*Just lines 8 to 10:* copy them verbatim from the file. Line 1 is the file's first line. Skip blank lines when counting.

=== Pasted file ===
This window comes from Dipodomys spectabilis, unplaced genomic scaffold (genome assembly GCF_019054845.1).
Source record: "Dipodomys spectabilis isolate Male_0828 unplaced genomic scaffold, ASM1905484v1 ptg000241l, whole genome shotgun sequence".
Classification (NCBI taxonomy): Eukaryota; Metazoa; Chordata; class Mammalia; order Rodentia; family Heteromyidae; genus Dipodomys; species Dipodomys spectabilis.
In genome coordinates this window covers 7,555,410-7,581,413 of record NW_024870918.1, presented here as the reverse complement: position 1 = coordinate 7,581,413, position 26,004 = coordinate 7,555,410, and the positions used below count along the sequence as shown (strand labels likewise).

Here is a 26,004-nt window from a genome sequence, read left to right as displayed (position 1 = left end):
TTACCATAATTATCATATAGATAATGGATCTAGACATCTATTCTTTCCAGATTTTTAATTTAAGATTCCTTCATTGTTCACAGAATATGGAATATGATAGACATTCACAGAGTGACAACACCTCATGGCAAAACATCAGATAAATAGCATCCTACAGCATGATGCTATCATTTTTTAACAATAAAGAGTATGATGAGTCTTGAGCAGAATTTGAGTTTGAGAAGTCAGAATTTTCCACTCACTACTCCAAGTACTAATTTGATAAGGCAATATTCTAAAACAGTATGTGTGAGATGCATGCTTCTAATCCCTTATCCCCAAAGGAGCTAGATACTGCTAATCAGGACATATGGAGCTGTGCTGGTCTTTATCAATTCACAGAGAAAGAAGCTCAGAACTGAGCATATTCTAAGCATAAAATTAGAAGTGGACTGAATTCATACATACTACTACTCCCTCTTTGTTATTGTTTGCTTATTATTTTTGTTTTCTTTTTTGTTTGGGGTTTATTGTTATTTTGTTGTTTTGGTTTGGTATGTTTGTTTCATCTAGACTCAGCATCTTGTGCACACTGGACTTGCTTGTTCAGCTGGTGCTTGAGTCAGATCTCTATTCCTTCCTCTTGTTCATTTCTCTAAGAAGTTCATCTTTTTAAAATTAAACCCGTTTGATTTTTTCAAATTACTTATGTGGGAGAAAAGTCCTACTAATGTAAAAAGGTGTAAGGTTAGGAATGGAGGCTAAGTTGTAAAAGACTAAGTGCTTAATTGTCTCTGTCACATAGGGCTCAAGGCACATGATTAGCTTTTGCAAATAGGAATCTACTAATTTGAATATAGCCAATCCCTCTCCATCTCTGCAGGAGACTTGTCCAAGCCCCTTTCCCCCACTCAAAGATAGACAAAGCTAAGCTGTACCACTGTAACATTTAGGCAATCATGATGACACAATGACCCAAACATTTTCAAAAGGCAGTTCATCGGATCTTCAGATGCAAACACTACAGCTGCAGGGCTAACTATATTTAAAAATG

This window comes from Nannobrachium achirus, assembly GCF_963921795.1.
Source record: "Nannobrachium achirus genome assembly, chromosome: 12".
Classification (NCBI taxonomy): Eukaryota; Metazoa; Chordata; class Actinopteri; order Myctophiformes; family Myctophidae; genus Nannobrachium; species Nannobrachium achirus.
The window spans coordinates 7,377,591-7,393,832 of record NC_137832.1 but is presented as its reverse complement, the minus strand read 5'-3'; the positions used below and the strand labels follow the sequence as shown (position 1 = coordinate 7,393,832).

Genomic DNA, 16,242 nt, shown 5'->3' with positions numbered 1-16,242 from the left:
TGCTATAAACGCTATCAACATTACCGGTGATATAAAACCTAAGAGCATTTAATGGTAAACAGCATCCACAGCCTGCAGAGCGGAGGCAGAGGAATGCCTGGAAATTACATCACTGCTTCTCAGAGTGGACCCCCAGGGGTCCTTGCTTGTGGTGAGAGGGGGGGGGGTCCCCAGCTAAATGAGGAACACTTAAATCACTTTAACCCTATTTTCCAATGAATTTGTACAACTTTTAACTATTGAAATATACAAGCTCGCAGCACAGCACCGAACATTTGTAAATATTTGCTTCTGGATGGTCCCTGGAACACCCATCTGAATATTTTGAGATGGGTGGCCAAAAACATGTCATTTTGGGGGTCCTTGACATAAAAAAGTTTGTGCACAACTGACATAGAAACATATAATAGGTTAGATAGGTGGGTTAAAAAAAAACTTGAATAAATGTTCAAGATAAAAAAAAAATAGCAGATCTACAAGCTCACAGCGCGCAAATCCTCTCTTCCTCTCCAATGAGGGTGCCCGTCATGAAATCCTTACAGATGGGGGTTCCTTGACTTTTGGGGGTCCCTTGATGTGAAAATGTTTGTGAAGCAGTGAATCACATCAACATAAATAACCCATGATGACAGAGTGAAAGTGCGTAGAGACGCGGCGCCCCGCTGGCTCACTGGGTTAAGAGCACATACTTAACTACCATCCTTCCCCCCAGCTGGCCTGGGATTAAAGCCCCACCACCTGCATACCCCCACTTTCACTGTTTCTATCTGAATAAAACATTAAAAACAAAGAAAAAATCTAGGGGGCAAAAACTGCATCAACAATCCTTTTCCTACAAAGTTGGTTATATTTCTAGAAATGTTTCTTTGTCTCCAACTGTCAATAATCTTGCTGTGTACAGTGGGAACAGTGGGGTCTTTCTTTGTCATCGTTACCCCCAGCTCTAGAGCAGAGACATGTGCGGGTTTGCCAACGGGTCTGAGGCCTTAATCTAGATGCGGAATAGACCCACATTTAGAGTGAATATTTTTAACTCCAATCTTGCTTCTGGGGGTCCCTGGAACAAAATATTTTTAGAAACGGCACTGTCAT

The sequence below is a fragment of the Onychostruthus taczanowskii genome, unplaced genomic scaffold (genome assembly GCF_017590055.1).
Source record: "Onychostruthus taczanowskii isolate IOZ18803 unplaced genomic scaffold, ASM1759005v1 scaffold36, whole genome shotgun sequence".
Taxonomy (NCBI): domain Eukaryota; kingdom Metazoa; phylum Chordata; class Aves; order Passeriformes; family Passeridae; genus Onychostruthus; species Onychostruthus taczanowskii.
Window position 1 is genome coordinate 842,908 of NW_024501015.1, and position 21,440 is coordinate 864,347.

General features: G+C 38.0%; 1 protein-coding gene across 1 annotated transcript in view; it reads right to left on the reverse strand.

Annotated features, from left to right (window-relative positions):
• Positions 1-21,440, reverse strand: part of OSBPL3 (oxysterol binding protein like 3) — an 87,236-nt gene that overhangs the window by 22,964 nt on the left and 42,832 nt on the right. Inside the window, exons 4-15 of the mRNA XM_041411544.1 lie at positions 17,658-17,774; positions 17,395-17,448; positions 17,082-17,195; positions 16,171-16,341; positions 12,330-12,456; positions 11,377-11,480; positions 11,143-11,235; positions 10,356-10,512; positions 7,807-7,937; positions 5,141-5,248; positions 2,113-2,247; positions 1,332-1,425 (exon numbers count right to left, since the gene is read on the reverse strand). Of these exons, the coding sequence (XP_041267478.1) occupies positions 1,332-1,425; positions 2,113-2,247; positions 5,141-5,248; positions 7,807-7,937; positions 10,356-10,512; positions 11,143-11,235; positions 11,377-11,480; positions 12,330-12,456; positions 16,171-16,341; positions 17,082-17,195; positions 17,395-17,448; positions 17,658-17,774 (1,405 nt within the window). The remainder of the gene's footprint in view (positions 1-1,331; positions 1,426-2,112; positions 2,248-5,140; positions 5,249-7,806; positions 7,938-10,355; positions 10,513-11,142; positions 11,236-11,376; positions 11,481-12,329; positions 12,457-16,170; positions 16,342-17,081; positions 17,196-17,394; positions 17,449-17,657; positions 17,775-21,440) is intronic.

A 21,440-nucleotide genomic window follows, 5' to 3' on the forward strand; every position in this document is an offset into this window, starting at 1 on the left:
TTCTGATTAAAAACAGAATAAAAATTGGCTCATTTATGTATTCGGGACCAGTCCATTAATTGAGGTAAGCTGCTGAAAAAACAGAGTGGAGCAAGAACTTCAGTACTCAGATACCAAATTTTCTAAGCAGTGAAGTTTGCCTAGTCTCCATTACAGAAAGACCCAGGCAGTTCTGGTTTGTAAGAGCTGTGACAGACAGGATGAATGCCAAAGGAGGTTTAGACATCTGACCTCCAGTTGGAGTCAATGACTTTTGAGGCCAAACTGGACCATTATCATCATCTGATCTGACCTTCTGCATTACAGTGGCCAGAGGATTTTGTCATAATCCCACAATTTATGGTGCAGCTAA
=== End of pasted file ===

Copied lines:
Source record: "Nannobrachium achirus genome assembly, chromosome: 12".
Classification (NCBI taxonomy): Eukaryota; Metazoa; Chordata; class Actinopteri; order Myctophiformes; family Myctophidae; genus Nannobrachium; species Nannobrachium achirus.
The window spans coordinates 7,377,591-7,393,832 of record NC_137832.1 but is presented as its reverse complement, the minus strand read 5'-3'; the positions used below and the strand labels follow the sequence as shown (position 1 = coordinate 7,393,832).